Data science helping government: three case studies

By The Mandarin

November 21, 2016

EVENT: Can data science help reduce police violence and misconduct? Or help catch the bad guys? Or improve targeted intervention programs within school, primary care, mental health and drug treatment settings? Academics and boundary spanners will be helping government find out how in Melbourne next month.

According to the recent Australian Productivity Commission draft report, Data Availability and Use, there is enormous untapped potential in Australia’s data. The draft calls for major changes to the way Australia handles data in order to take advantage of the unprecedented opportunity that big data sets represent.

While such systemic change will take time, we can’t afford to sit on our hands. To achieve a mature, successful data science capability, agencies need to establish the right environment.

How can governments and other organisations use data science to improve policies and operations? How can you effectively train and build cross-disciplinary teams to do practical data science, and what machine learning and social science research challenges need to be tackled?

These are just some of the questions that will be be posed and answered by speakers at the Data Science for Good Governing Symposium in Melbourne on December 5.

The keynote speaker at the symposium, Rayid Ghani, is is the Director of the Center for Data Science and Public Policy at the University of Chicago.

Under his leadership, the university partnered with police departments to identify officers and police call-outs at a higher risk of producing adverse events. Machine-learning methods were applied to police department data to create predictive models that can be used to guide personalized interventions for at-risk officers or adjust dispatch procedures to reduce over exposure to high-stress situations.

By building an early-intervention system that is transparent, user-friendly and reliable, Ghani’s research is helping police departments improve training and better protect their officers.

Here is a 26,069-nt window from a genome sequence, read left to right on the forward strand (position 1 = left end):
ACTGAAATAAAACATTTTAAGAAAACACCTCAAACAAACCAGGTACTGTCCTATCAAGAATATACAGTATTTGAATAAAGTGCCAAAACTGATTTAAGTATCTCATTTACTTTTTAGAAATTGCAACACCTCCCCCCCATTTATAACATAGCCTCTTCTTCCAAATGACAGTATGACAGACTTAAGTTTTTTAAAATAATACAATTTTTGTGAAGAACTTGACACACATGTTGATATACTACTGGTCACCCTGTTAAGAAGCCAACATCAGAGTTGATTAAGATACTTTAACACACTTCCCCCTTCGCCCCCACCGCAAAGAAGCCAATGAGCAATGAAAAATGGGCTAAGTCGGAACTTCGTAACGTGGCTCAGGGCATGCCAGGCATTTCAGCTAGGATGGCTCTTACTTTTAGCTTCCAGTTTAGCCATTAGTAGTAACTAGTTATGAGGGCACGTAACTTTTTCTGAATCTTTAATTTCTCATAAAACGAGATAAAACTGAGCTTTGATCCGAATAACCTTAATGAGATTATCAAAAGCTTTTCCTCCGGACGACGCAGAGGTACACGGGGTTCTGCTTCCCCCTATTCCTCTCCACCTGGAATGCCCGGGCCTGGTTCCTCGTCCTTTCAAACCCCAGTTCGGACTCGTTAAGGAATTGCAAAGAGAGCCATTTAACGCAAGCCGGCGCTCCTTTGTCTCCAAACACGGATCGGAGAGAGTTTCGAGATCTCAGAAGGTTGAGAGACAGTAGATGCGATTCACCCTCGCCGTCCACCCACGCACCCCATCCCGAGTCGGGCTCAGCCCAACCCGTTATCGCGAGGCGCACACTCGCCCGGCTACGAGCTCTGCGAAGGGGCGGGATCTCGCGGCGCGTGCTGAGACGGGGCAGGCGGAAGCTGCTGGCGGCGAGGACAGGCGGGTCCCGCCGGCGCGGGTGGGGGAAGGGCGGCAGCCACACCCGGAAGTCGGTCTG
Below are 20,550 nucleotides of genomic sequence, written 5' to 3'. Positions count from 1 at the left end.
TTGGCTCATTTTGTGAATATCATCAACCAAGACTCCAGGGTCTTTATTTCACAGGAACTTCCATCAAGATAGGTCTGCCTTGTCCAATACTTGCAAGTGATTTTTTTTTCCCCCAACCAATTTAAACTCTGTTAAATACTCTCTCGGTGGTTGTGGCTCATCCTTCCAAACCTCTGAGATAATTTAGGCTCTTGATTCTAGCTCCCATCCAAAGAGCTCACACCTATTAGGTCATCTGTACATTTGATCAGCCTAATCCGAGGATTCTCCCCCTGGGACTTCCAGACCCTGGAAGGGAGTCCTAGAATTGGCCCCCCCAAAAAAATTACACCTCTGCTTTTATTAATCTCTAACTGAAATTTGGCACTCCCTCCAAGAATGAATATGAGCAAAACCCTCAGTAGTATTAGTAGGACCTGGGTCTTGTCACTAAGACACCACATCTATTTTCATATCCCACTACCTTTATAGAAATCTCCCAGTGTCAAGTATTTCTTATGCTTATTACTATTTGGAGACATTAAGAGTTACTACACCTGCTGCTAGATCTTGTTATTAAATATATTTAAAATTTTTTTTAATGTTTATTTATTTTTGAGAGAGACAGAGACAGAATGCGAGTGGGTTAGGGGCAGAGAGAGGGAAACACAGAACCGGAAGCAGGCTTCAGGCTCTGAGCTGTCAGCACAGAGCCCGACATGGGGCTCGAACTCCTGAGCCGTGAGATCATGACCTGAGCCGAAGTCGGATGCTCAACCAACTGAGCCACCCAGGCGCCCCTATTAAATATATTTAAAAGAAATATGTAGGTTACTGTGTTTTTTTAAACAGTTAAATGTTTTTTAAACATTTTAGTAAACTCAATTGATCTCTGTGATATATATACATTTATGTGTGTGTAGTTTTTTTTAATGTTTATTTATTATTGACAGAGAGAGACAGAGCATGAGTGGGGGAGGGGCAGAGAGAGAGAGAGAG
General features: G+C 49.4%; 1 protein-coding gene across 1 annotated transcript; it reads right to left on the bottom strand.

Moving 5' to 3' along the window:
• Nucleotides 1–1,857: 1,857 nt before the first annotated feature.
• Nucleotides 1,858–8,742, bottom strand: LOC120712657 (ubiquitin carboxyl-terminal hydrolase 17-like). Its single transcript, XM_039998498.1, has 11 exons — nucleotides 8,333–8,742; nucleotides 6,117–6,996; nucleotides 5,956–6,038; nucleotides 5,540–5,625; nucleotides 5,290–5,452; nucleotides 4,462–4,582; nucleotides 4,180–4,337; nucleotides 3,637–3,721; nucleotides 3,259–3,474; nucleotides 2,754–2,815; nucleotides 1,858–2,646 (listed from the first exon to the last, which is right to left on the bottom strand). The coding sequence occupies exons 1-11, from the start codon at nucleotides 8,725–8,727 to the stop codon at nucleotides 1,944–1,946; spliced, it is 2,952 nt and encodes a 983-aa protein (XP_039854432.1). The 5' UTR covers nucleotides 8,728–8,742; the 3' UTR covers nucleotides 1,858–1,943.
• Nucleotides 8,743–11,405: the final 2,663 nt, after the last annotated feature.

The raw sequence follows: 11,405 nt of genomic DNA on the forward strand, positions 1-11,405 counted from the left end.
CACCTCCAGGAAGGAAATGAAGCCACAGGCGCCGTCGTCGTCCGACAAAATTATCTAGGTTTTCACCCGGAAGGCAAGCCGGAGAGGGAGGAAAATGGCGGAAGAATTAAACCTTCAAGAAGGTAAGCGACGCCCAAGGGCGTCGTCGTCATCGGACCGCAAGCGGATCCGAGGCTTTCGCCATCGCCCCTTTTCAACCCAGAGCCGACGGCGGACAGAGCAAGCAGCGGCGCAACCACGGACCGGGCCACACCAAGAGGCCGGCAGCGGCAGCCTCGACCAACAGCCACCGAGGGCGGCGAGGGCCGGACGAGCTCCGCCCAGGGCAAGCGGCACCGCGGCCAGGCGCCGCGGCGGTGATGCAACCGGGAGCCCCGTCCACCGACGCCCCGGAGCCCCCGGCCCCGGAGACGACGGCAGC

Ghani was also the Chief Scientist for Obama’s 2012 re-election campaign, where he successfully led the integration and automation of data analytics into every aspect of the operation.

“We were part of every campaign function ranging from fund-raising, recruiting and mobilizing volunteers, messaging, polling, social media, tv ads, online ads, persuasion efforts, getting out the vote. We informed almost every department in the campaign and helped them be more efficient and effective,” he said in an interview after the election.

Ghani is passionate about developing data science driven solutions to policy and social problems in health, public safety, criminal justice, urban infrastructure, education, and economic development, and will speak about the lessons he’s learned while collaborating with governments and non-profits on dozens of projects.

Professor Dan Lubman is the Director of Turning Point and Professor of Addiction Studies and Services at Monash University. Prof Lubman’s research is wide-ranging and includes investigating the impact of alcohol and drug use on brain function, the relationship between substance use and mental disorder, as well as the development of targeted intervention programs within school, primary care, mental health and drug treatment settings.

He works closely with Monash’s Centre for Data Science, and will speak about the challenges of using data for evidence-based policymaking as well as potential opportunities.

The final presentation at the symposium is by Dr Tania Churchill and Gavin McCairns from AUSTRAC. Both Dr Churchill and McCairns previously worked in the Department of Immigration and Border Protection, before transferring their skills to the financial intelligence agency.

Their talk will outline some of their successes as well as the lessons learnt in establishing an environment in which data science can thrive, across two agencies with very different cultures. Through case studies, they will detail how machine learning algorithms are being used to predict risk and identify the bad guys.

Professor Geoff Webb from the Centre for Data Science at Monash University said that the symposium will provide insights into effective use of data across the spectrum of Government policy and administrative functions.

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